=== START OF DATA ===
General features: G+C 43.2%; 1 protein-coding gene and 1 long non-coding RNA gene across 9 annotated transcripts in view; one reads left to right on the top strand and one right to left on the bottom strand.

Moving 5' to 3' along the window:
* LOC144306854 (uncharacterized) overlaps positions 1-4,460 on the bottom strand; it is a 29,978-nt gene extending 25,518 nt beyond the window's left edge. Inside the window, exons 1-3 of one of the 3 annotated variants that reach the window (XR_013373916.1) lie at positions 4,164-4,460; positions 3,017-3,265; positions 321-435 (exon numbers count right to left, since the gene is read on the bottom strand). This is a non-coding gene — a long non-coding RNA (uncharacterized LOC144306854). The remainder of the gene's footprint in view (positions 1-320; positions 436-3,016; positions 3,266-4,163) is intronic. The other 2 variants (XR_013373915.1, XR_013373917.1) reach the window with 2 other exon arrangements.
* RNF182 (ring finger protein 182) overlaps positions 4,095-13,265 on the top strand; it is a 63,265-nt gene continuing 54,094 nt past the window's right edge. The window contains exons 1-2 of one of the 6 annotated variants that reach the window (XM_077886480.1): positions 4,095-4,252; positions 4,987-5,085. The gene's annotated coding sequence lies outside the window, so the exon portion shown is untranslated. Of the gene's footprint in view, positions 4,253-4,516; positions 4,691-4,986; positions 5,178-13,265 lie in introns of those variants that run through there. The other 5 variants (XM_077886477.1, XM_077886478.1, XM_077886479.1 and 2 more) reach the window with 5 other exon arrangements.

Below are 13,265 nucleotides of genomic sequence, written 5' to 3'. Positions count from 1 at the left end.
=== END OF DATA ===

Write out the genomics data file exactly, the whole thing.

General features: G+C 43.2%; 1 protein-coding gene and 1 long non-coding RNA gene across 9 annotated transcripts in view; one reads left to right on the top strand and one right to left on the bottom strand.

Moving 5' to 3' along the window:
* LOC144306854 (uncharacterized) overlaps positions 1-4,460 on the bottom strand; it is a 29,978-nt gene extending 25,518 nt beyond the window's left edge. Inside the window, exons 1-3 of one of the 3 annotated variants that reach the window (XR_013373916.1) lie at positions 4,164-4,460; positions 3,017-3,265; positions 321-435 (exon numbers count right to left, since the gene is read on the bottom strand). This is a non-coding gene — a long non-coding RNA (uncharacterized LOC144306854). The remainder of the gene's footprint in view (positions 1-320; positions 436-3,016; positions 3,266-4,163) is intronic. The other 2 variants (XR_013373915.1, XR_013373917.1) reach the window with 2 other exon arrangements.
* RNF182 (ring finger protein 182) overlaps positions 4,095-13,265 on the top strand; it is a 63,265-nt gene continuing 54,094 nt past the window's right edge. The window contains exons 1-2 of one of the 6 annotated variants that reach the window (XM_077886480.1): positions 4,095-4,252; positions 4,987-5,085. The gene's annotated coding sequence lies outside the window, so the exon portion shown is untranslated. Of the gene's footprint in view, positions 4,253-4,516; positions 4,691-4,986; positions 5,178-13,265 lie in introns of those variants that run through there. The other 5 variants (XM_077886477.1, XM_077886478.1, XM_077886479.1 and 2 more) reach the window with 5 other exon arrangements.

Below are 13,265 nucleotides of genomic sequence, written 5' to 3'. Positions count from 1 at the left end.